- Update EU safety and liability rules in light of AI-enabled products
- Use unbiased algorithms and review structures
- Ensure that humans remain ultimately in control
Parliament calls for a strong set of rights to protect consumers in the context of artificial intelligence and automated decision-making, in a resolution approved on Wednesday.
The resolution addresses several challenges arising from the rapid development of artificial intelligence (AI) and automated decision-making (ADM) technologies, with a special focus on consumer protection.
Parliament welcomes the potential of ADM to deliver innovative and improved services to consumers, including new digital services such as virtual assistants and chatbots. However, when interacting with a system that automates decision-making, one should be “properly informed about how it functions, about how to reach a human with decision-making powers, and about how the system’s decisions can be checked and corrected”, it adds.
Those systems should only use high-quality and unbiased data sets and “explainable and unbiased algorithms”, states the resolution. Review structures should be set up to remedy possible mistakes in automated decisions. It should also be possible for consumers to seek redress for automated decisions that are final and permanent.
“Humans must always be ultimately responsible for, and able to overrule, decisions that are taken in the context of professional services such as the medical, legal and accounting professions, and for the banking sector”, MEPs underline.
Parliament calls for a risk-assessment scheme for AI and ADM and for a common EU approach to help secure the benefits of those processes and mitigate the risks across the EU.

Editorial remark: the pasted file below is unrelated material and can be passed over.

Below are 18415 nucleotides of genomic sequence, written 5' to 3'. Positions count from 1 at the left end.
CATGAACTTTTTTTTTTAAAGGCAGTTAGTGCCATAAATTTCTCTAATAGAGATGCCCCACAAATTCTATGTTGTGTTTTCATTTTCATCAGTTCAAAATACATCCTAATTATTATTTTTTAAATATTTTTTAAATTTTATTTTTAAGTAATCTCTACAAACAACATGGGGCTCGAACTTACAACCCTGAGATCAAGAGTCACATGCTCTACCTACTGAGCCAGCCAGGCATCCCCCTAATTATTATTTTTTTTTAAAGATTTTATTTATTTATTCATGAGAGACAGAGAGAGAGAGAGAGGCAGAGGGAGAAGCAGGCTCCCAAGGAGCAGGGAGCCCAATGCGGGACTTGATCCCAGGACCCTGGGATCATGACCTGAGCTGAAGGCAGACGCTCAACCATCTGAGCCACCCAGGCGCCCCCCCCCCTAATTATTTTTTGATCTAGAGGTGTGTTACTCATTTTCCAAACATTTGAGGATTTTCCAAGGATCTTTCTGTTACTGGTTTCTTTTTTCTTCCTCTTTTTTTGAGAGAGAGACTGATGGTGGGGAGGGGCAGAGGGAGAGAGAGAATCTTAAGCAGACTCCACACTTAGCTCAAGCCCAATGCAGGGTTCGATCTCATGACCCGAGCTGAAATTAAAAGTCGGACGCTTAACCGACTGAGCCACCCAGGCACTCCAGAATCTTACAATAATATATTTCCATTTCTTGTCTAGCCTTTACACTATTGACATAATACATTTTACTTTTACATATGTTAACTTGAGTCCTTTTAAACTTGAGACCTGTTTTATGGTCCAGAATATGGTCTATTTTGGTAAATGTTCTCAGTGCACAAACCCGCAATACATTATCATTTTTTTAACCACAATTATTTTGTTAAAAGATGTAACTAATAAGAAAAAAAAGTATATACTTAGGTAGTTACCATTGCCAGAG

Adjust safety and liability rules to the new technologies
MEPs urge the Commission to table proposals adapting the EU’s safety rules for products (e.g. directives on machinery and toy safety) to ensure that consumers are informed about how to use those products and are protected from harm, while manufacturers should be clear on their obligations.
The Product Liability Directive, adopted over 30 years ago, would also need to be revised to adapt concepts such as ‘product’, damage’, ‘defect’ and rules governing the burden of proof, says Parliament.
Differentiated pricing and discrimination
Under EU law, traders must inform consumers when the price of goods or services has been personalised on the basis of ADM and profiling of consumer behaviour, MEPs recall, asking the Commission to closely monitor the implementation of those rules. The EU must also ensure that ADM is not unduly being used to discriminate against consumers based on their nationality, place of residence or temporary location.
The resolution, approved by a show of hands, will be transmitted to the EU Council (member states) and the Commission, so that they take into account MEPs’ views on AI and ADM. The Commission announced that it is due to present its plans for a European approach to AI on 19 February 2020.